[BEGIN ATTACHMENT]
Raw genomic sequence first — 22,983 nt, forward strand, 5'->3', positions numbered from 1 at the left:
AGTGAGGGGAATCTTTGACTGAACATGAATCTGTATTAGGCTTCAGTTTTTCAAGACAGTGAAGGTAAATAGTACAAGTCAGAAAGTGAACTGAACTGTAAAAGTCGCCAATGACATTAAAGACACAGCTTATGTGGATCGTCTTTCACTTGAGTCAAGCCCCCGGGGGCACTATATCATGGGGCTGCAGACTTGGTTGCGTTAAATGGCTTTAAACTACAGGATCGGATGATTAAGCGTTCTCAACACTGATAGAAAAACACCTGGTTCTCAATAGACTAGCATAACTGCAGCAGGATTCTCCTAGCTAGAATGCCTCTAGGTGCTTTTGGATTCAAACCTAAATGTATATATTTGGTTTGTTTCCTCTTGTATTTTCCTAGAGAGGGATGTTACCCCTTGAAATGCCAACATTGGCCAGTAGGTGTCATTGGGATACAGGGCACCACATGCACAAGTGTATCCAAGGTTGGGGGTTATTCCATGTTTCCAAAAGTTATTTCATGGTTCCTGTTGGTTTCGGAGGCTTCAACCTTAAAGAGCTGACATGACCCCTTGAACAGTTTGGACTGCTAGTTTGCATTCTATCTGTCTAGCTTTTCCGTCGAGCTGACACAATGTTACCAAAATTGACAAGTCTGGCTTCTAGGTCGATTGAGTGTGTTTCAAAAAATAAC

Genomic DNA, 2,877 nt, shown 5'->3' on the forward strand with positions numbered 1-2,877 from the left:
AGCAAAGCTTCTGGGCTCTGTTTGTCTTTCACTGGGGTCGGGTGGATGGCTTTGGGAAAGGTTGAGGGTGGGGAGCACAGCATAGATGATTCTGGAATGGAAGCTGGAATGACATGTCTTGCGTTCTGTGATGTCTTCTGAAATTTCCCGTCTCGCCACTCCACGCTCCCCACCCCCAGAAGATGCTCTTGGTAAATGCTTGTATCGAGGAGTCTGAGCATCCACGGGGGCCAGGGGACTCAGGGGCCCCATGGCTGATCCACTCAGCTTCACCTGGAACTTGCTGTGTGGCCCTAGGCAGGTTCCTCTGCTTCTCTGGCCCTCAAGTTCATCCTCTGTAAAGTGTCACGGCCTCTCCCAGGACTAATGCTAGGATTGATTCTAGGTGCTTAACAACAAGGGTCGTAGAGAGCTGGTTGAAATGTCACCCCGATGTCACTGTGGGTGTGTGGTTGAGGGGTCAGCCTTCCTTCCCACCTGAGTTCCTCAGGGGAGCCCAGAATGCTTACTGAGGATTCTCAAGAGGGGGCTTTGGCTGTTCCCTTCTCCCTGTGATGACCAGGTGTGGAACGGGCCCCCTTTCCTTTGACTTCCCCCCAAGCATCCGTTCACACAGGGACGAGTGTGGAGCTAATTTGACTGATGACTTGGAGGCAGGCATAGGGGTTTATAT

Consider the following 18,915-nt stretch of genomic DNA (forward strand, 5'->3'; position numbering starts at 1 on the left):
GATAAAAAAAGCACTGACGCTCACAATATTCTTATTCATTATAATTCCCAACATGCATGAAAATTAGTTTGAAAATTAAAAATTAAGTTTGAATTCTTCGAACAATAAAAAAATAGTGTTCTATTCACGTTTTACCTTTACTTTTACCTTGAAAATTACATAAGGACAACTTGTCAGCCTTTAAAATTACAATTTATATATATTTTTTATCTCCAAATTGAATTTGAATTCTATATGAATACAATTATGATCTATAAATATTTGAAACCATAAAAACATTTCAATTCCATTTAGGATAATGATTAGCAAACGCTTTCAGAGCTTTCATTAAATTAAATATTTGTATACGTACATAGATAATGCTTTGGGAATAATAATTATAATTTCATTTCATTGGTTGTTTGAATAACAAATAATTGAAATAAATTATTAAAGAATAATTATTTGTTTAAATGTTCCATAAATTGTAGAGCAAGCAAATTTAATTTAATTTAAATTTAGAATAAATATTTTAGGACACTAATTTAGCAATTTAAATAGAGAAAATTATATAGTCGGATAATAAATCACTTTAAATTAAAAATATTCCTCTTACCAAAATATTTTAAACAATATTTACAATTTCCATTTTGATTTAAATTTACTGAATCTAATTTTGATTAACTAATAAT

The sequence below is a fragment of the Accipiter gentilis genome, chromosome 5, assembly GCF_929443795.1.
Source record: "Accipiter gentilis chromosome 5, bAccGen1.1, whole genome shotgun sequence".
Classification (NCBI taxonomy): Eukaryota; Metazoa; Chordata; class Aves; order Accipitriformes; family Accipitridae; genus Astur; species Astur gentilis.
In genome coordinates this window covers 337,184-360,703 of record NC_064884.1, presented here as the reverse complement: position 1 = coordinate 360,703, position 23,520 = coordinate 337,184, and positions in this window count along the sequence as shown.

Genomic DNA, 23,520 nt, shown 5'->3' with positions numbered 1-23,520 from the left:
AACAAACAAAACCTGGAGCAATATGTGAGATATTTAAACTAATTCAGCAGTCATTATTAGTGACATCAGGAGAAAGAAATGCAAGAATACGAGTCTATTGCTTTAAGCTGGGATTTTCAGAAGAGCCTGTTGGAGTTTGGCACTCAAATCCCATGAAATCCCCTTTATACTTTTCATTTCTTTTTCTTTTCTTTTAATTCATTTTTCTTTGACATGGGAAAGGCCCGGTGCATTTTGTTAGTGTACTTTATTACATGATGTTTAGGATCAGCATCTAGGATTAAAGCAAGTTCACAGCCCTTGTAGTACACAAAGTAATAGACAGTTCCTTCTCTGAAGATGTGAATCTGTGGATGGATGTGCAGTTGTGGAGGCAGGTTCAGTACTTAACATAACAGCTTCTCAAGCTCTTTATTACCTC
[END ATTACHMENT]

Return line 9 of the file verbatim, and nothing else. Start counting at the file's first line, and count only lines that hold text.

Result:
Classification (NCBI taxonomy): Eukaryota; Metazoa; Chordata; class Aves; order Accipitriformes; family Accipitridae; genus Astur; species Astur gentilis.